In particular, s(di, di) = 1; and s(di, dj) = 0 if F(di, dj) = root.

Now let us incorporate this document similarity measure into the calculation of query similarity. Let  and  be the clicked documents for queries p and q respectively, and rd(p) and rd(q) the number of document clicks for each query. The concept-based similarity is defined as follows:

Using formula (6), the following two queries are recognized as being similar:

Query 1: <query text> image processing

                <relevant documents> ID: 761558022 Title: Computer Graphics

Query 2: <query text> image rendering

                <relevant documents> ID: 761568805 Title: Computer Animation

Both documents have a common parent node “Computer Science & Electronics”. According to formula (5), the similarity between the two documents is 0.66. If these were the only two documents selected for the two queries, then the similarity between the queries is also 0.66 according to formula (6). In contrast, their similarity based on formula (4) using common clicks is 0. Hence, we see that this new similarity function can recognize a wider range of similar queries.

4.3 Combination of multiple measures

Similarities based on query contents and user clicks represent two different points of view. In general, content-based measures tend to cluster queries with the same or similar terms. Feedback-based measures tend to cluster queries related to the same or similar topics.

Since user information needs may be partially captured by both query texts and relevant documents, we would like to define a combined measures that takes advantage of both strategies. A simple way to do this is to combine both measures linearly, as follows:

This raises the question of how to set parameters a and b. We believe that these parameters should be set according to editor's objectives. It is difficult to determine them in advance; they can be adjusted over time and in light of the system's use.  In what follows, we give a simple example to show the possible effects of different measures, as well as their combination.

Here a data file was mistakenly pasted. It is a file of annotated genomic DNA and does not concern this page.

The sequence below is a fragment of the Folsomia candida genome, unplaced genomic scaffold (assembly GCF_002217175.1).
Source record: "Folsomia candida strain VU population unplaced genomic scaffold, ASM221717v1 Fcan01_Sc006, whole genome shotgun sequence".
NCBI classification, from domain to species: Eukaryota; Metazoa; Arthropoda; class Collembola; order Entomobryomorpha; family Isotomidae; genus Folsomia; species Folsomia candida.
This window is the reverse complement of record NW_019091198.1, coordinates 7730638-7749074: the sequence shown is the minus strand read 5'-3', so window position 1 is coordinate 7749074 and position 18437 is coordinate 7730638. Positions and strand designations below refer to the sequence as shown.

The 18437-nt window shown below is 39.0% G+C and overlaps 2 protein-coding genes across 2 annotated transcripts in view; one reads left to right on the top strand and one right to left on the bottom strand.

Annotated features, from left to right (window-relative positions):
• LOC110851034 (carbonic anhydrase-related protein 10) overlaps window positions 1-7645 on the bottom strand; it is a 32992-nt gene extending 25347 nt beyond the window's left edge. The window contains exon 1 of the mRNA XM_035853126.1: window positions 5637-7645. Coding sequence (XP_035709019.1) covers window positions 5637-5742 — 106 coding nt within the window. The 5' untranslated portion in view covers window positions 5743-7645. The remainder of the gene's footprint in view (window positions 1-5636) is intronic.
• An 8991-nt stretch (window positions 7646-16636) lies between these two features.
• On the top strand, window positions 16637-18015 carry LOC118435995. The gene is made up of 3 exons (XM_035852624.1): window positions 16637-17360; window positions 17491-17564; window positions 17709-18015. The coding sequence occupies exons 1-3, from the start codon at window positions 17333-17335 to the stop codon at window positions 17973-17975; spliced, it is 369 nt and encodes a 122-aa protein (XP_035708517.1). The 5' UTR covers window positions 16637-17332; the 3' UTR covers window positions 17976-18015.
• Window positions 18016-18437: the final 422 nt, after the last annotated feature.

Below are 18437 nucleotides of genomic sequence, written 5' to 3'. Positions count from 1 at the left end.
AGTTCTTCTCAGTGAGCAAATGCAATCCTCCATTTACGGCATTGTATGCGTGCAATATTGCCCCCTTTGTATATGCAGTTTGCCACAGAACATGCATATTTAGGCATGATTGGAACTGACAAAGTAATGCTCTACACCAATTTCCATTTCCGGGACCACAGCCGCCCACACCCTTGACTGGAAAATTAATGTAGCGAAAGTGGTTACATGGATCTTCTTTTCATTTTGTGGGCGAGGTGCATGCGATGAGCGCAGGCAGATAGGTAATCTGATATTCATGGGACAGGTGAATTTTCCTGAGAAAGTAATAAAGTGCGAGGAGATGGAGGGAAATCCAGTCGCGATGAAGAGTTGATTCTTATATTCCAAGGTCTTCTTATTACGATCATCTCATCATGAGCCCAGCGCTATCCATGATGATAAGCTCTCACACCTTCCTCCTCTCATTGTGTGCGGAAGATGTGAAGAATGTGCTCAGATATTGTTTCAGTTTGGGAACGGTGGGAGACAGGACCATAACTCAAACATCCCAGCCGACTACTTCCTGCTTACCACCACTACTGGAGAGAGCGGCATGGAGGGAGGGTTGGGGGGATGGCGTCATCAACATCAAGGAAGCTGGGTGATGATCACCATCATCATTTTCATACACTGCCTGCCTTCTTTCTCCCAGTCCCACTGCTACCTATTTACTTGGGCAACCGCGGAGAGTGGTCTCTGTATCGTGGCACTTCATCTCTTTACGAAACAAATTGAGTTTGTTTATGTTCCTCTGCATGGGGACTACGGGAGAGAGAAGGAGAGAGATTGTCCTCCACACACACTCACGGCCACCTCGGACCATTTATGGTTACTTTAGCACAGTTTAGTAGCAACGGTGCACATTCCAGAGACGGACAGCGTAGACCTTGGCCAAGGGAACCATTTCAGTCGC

Let us consider the 4 queries shown in table 1. Assume that the similarity threshold is set at 0.6. The ideal result would be to group Queries 1 and 2 in a cluster, and Queries 3 and 4 in another.
Query 1: <query text> law of thermodynamics

         <clicked documents> ID: 761571911   Title: Thermodynamics

                                         ID: 761571262   Title: Conservation Laws

Query 2: <query text> conservation laws

         <clicked documents> ID: 761571262   Title: Conservation Laws

                                         ID: 761571911   Title: Thermodynamics

Query 3: <query text> Newton law

         <clicked documents> ID: 761573959   Title: Newton, Sir Isaac

                                         ID: 761573872   Title: Ballistics

Query 4: <query text> Newton law

         <clicked documents> ID: 761556906   Title: Mechanics

                                         ID: 761556362   Title: Gravitation

Table 1: Some query examples
1)     If the keyword-based measure is applied (formula (1)), the queries are divided into 3 clusters:

        Cluster 1: Query 1

        Cluster 2: Query 2

        Cluster 3: Query 3 and Query 4

        Queries 1 and 2 are not clustered together.

2)     If we use the measure based on individual documents (formula (4)), we obtain:

        Cluster 1: Query 1 and Query 2

        Cluster 2: Query 3

        Cluster 3: Query 4

        Now Queries 3 and 4 are not judged similar.

3)     Now we use the measure on document hierarchy. The document similarities according to formula (5) are shown in table 2.
  (1) (2) (3) (4) (5) (6)
(1) Thermodynamics 1.0 0.66 0.33 0.33 0.66 0.66
(2) Conservation laws 0.66 1.0 0.33 0.33 0.66 0.66
(3) Newton, Sir Isaac 0.33 0.33 1.0 0.33 0.33 0.33